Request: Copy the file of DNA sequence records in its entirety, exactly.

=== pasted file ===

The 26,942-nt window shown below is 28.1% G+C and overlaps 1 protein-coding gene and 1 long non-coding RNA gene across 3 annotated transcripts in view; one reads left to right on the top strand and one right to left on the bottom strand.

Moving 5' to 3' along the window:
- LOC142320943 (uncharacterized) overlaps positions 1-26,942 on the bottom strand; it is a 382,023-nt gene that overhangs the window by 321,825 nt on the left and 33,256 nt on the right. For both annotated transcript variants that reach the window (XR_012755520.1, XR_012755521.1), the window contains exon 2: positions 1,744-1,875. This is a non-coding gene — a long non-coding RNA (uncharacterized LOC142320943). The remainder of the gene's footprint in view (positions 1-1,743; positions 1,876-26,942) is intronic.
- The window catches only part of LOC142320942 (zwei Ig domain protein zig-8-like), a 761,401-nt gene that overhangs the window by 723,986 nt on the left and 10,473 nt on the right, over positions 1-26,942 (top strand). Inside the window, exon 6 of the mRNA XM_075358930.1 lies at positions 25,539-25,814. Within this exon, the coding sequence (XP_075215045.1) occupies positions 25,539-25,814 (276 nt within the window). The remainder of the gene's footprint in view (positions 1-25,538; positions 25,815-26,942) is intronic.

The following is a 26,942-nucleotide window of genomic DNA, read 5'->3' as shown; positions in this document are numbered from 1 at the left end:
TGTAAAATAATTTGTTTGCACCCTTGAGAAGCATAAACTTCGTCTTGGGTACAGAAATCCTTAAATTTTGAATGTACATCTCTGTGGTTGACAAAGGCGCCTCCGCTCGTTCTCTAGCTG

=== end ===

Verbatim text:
The 26,942-nt window shown below is 28.1% G+C and overlaps 1 protein-coding gene and 1 long non-coding RNA gene across 3 annotated transcripts in view; one reads left to right on the top strand and one right to left on the bottom strand.

Moving 5' to 3' along the window:
- LOC142320943 (uncharacterized) overlaps positions 1-26,942 on the bottom strand; it is a 382,023-nt gene that overhangs the window by 321,825 nt on the left and 33,256 nt on the right. For both annotated transcript variants that reach the window (XR_012755520.1, XR_012755521.1), the window contains exon 2: positions 1,744-1,875. This is a non-coding gene — a long non-coding RNA (uncharacterized LOC142320943). The remainder of the gene's footprint in view (positions 1-1,743; positions 1,876-26,942) is intronic.
- The window catches only part of LOC142320942 (zwei Ig domain protein zig-8-like), a 761,401-nt gene that overhangs the window by 723,986 nt on the left and 10,473 nt on the right, over positions 1-26,942 (top strand). Inside the window, exon 6 of the mRNA XM_075358930.1 lies at positions 25,539-25,814. Within this exon, the coding sequence (XP_075215045.1) occupies positions 25,539-25,814 (276 nt within the window). The remainder of the gene's footprint in view (positions 1-25,538; positions 25,815-26,942) is intronic.

The following is a 26,942-nucleotide window of genomic DNA, read 5'->3' as shown; positions in this document are numbered from 1 at the left end:
TGTAAAATAATTTGTTTGCACCCTTGAGAAGCATAAACTTCGTCTTGGGTACAGAAATCCTTAAATTTTGAATGTACATCTCTGTGGTTGACAAAGGCGCCTCCGCTCGTTCTCTAGCTG